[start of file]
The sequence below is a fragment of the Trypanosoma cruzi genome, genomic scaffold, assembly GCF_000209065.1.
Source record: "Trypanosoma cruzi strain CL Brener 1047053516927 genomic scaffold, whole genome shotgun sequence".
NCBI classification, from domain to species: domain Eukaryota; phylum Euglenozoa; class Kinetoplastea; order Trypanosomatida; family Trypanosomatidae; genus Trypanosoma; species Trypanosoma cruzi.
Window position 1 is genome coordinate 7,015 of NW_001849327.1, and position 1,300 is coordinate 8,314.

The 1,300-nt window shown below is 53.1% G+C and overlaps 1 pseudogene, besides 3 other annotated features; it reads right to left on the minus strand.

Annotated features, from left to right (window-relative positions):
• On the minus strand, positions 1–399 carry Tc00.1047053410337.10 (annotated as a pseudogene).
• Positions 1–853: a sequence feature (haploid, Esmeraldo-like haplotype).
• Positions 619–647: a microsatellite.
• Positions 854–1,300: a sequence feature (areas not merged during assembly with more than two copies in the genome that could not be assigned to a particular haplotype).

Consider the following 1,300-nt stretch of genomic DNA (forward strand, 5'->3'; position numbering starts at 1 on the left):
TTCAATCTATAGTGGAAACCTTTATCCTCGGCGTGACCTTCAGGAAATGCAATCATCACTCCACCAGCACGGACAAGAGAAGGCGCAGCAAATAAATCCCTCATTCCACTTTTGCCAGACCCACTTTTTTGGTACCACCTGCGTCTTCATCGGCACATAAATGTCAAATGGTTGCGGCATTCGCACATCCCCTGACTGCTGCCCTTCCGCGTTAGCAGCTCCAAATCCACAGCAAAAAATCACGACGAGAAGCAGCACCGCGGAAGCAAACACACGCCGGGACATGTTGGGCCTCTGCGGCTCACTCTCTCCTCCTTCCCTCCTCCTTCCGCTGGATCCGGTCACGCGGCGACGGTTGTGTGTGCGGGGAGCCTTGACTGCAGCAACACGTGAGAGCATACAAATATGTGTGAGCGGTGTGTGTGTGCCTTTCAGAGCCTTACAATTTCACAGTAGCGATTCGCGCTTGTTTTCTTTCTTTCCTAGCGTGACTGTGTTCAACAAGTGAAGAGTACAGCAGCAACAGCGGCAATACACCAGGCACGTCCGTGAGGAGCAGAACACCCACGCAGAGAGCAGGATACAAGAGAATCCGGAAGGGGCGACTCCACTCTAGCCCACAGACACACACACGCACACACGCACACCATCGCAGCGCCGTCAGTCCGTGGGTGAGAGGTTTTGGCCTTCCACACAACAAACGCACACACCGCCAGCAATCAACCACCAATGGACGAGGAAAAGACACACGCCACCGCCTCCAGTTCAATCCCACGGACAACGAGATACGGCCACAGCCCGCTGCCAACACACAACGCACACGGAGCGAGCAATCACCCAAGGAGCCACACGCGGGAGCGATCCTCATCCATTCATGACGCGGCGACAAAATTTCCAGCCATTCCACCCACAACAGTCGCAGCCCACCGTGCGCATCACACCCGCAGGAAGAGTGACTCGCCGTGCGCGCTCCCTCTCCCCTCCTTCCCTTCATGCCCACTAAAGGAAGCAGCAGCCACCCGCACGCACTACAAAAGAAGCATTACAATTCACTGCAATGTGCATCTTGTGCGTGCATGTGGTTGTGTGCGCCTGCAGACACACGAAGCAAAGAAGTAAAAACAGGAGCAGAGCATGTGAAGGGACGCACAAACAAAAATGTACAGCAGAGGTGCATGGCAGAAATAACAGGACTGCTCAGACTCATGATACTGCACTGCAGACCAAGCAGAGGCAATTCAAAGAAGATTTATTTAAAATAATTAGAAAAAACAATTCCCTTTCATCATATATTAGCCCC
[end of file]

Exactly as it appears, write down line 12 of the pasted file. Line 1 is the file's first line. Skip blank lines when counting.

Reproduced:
TTCAATCTATAGTGGAAACCTTTATCCTCGGCGTGACCTTCAGGAAATGCAATCATCACTCCACCAGCACGGACAAGAGAAGGCGCAGCAAATAAATCCCTCATTCCACTTTTGCCAGACCCACTTTTTTGGTACCACCTGCGTCTTCATCGGCACATAAATGTCAAATGGTTGCGGCATTCGCACATCCCCTGACTGCTGCCCTTCCGCGTTAGCAGCTCCAAATCCACAGCAAAAAATCACGACGAGAAGCAGCACCGCGGAAGCAAACACACGCCGGGACATGTTGGGCCTCTGCGGCTCACTCTCTCCTCCTTCCCTCCTCCTTCCGCTGGATCCGGTCACGCGGCGACGGTTGTGTGTGCGGGGAGCCTTGACTGCAGCAACACGTGAGAGCATACAAATATGTGTGAGCGGTGTGTGTGTGCCTTTCAGAGCCTTACAATTTCACAGTAGCGATTCGCGCTTGTTTTCTTTCTTTCCTAGCGTGACTGTGTTCAACAAGTGAAGAGTACAGCAGCAACAGCGGCAATACACCAGGCACGTCCGTGAGGAGCAGAACACCCACGCAGAGAGCAGGATACAAGAGAATCCGGAAGGGGCGACTCCACTCTAGCCCACAGACACACACACGCACACACGCACACCATCGCAGCGCCGTCAGTCCGTGGGTGAGAGGTTTTGGCCTTCCACACAACAAACGCACACACCGCCAGCAATCAACCACCAATGGACGAGGAAAAGACACACGCCACCGCCTCCAGTTCAATCCCACGGACAACGAGATACGGCCACAGCCCGCTGCCAACACACAACGCACACGGAGCGAGCAATCACCCAAGGAGCCACACGCGGGAGCGATCCTCATCCATTCATGACGCGGCGACAAAATTTCCAGCCATTCCACCCACAACAGTCGCAGCCCACCGTGCGCATCACACCCGCAGGAAGAGTGACTCGCCGTGCGCGCTCCCTCTCCCCTCCTTCCCTTCATGCCCACTAAAGGAAGCAGCAGCCACCCGCACGCACTACAAAAGAAGCATTACAATTCACTGCAATGTGCATCTTGTGCGTGCATGTGGTTGTGTGCGCCTGCAGACACACGAAGCAAAGAAGTAAAAACAGGAGCAGAGCATGTGAAGGGACGCACAAACAAAAATGTACAGCAGAGGTGCATGGCAGAAATAACAGGACTGCTCAGACTCATGATACTGCACTGCAGACCAAGCAGAGGCAATTCAAAGAAGATTTATTTAAAATAATTAGAAAAAACAATTCCCTTTCATCATATATTAGCCCC